So I went *back* home and got my passport and whatnot, went to the bank, got my wad and then went and sat down for another 45 minutes where I coached them on how to utilize the iPhone keyboard to type in web addresses to help me (haha) change my email address. After that, I had to choose a new number (yep, the other new number I had chosen was now locked out, lawl) and new details, of which I’m not even sure anymore. After that, they told me to confirm I lived in Gunma-ken??? They claimed my passport said I lived in Gunma-ken (even though we could find no mention of a Japanese address anywhere on my passport or visas, whatever) and when they couldn’t really figure out how to read my foreign card (yes, it’s in Japanese, I don’t know what sort of brain rot was spreading at the SB store today) I just gave them my Japanese license and from there things went smoothly.
Eventually, I walked out of there less 80,000 yen with a new iPhone and a contract that I can end for free at any time which will eventually pay back something like 20,000 yen to me over the one year.
The upside to all this is that my monthly bill is going to be something like 5,300 yen a month, which I can’t really complain about. But yeah, today was hell.
Wish you all luck.
There was a point (after I had come and gone three times to the store) that I thought about vocally complaining rather loudly in Japanese about foreign discrimination, but then I watched another guy, a Japanese security guard who looked like he was just coming off his shift fork out the same 80,000 yen to get the phone as I did. After that, I didn’t feel so bad about paying, even though my unhappiness remained.
There’s plenty of comments in the linked story that point to the same sorts of problems. It makes me glad I’m not a Japanese person or a citizen of Japan. And it makes me sad that I’ve spent all this time learning this language.
Meanwhile, there’s this analysis of the iPhone: “It’s like a foreigner who speaks excellent Japanese!”
Everybody’s covered the contract bit, but about the dodgy Nikkei Trendy headline – it’s perhaps based on stuff like this:
Basically it understands the language, but without knowing the culture it screws up here and there, with the example being moji-bake-ing emoji – that will mean it will sell approximately zero to any woman under 35…
Then, to track shares you need to use the four-letter code, these’s no way to search names in Japanese.
Then there’s no One Seg or Osaifu Keitai, no 5MP camera, YouTube is too slow over 3G and there’s the lack of public WiFi here.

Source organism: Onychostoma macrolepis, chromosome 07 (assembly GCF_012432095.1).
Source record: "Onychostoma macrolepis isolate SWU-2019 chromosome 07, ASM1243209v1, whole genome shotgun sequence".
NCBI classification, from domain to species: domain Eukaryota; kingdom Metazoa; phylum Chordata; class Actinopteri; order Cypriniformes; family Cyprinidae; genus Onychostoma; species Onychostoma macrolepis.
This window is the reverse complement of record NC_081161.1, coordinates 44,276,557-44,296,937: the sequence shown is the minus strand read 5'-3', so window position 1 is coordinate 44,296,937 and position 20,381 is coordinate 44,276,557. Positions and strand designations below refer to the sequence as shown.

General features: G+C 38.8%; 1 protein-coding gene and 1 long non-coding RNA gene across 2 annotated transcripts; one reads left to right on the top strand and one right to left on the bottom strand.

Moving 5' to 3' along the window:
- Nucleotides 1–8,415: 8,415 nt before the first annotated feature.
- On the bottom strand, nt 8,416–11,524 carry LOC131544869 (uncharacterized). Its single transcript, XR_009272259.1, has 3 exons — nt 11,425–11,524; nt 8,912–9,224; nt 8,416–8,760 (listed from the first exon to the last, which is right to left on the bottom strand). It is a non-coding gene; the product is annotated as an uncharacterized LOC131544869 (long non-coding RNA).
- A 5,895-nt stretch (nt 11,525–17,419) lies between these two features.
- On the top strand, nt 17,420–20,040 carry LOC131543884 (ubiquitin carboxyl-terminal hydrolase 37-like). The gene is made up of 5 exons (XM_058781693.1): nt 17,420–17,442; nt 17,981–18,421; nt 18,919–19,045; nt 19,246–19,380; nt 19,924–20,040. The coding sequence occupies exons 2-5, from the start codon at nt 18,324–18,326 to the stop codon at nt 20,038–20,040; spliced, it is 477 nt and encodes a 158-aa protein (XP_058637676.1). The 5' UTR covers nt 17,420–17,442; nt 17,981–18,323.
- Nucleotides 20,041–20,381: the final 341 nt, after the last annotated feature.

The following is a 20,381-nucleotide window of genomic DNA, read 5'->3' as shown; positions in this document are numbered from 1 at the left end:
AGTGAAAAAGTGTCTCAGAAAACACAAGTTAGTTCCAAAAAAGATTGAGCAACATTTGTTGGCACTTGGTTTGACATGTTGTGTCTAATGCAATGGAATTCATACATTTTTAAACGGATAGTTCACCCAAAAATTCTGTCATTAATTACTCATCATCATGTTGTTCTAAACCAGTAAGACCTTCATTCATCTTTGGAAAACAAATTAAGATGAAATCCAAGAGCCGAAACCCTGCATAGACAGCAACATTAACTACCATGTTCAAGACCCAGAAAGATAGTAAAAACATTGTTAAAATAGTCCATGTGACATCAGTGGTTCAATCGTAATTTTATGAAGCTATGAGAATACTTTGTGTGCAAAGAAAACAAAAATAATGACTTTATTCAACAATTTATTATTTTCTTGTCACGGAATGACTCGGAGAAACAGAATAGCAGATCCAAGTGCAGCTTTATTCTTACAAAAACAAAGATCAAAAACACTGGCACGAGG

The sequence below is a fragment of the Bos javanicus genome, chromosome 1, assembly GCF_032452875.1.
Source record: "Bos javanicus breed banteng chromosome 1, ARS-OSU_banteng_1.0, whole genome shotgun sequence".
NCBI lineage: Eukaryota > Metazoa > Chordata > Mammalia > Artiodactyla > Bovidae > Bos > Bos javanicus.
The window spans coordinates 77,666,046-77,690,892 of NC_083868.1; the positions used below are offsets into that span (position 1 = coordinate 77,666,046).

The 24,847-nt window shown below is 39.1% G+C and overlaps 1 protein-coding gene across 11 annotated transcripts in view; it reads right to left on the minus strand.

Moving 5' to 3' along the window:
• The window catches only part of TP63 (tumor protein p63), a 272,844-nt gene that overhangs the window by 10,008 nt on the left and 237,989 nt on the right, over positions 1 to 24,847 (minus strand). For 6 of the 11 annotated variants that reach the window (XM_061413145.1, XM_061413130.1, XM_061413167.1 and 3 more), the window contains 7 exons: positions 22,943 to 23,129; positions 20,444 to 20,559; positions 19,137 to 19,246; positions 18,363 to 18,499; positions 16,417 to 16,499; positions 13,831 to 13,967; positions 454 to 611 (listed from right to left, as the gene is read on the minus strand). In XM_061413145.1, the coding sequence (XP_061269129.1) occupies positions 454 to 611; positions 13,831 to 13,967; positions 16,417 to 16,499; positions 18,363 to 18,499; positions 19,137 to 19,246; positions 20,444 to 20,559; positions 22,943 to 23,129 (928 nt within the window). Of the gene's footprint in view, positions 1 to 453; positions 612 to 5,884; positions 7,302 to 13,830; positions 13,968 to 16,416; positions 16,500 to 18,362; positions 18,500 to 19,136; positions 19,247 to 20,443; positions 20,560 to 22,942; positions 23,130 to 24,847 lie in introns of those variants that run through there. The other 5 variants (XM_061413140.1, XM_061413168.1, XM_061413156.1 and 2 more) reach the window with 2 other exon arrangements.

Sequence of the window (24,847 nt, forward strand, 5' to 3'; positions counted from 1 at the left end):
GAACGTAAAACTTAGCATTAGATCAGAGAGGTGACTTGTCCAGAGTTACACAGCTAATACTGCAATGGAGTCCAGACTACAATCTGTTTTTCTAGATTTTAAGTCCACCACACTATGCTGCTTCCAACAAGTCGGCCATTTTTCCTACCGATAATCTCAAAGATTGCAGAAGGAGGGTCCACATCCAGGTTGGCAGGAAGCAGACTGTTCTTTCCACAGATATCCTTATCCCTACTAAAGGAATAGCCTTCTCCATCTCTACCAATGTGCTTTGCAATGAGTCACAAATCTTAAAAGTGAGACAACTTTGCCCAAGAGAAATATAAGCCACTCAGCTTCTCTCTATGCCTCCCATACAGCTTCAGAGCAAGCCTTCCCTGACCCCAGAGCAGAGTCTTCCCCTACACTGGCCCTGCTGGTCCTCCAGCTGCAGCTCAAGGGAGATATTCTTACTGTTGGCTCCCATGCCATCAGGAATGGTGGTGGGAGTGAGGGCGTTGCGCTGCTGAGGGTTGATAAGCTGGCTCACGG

The conclusion seems to be picturing the iPhone as an American “Cool Beauty” – do you ditch the reliable Japanese model for a bit of foreign adventure?
I like the iPhone a lot and as such, I’ve been following all sorts of discussions on the launch. Pretty obvious right? But one thing I don’t understand is this notion a lot of people have that phones should be free. Or at least subsidized.
Why do people think that?
I mean, I don’t go to my cable company and ask them to subsidize my computer when I buy internet service, even though a computer without internet is, in this day and age, a lot like a phone without service. Nor do I ask the 7-11 to subsidize my car, even though my car is nothing more than a heavy metal box without gasoline. So why should our phones be any different?
I was discussing the iPhone with my supervisor here, because my supervisor is 27 years old and I feel that he has a pretty good grasp on the world. I relate to him better than any other co-worker of mine, and I was pretty sure that even though, yes, we’re out in the middle of bumfuck nowhere, he would be at least peripherally aware of the iPhone.
He sounded somewhat excited and thought that the whole thing sounded like a sound purchase. “It’s an iPod Touch with phone service,” he said. “All for a relatively low monthly cost. I think it’s a good deal.” Something that he understood well, though, was the idea that the iPhone was cheaper than an iPod touch, and in many respects, theoretically free. Most cell contracts here cost more than the 3,500円 per month that I pay. One of my co-workers pays around 12,000円 a month, most of that goes to the packet transmission fee for the e-mails he sends. Now, most phones in Japan are not free. Sure, there are usually 5-10 models per store that are 0円 (or sometimes, 1円), but most phones, especially the nice ones that you hear about when people run their mouth off about how “Japanese phones run circles around supercomputers,” cost anywhere from 10,000円 to 30,000円＋. Yes, these phones probably are subsidized to a point, but the fact of the matter is, they still cost money.
Personally, I think the lie that is free phones, is one that the carriers have propagated in order to keep people locked into contracts by convincing them that if they don’t, the price of phones will be far and beyond what people can or are willing to pay. That may be true. Fewer people are willing to spend 80,000円 for an unsubsidized iPhone (the rumored price of such a beast, at least here in Japan) than are willing to take an iPhone home for no charge up front and pay 1,500円 or 2,300円 per month that disappears into a larger, more robust phone bill. But for some inane reason, people are willing to spend 48,800円 on a 16GB iPod Touch. Why?
Because AT&T and Co. have trained us to believe that phones become useless as soon as you disconnect them from the network, in the same way that they tried to convince us of the same thing years ago:
Bell could effectively prohibit its customers from connecting phones not made or sold by Bell companies to the system without leasing fees. For example, if a customer desired a type of phone not leased by the local Bell monopoly, one had to purchase the phone at cost, give it to the phone company, then pay a ‘re-wiring’ charge and a monthly lease fee in order to use it.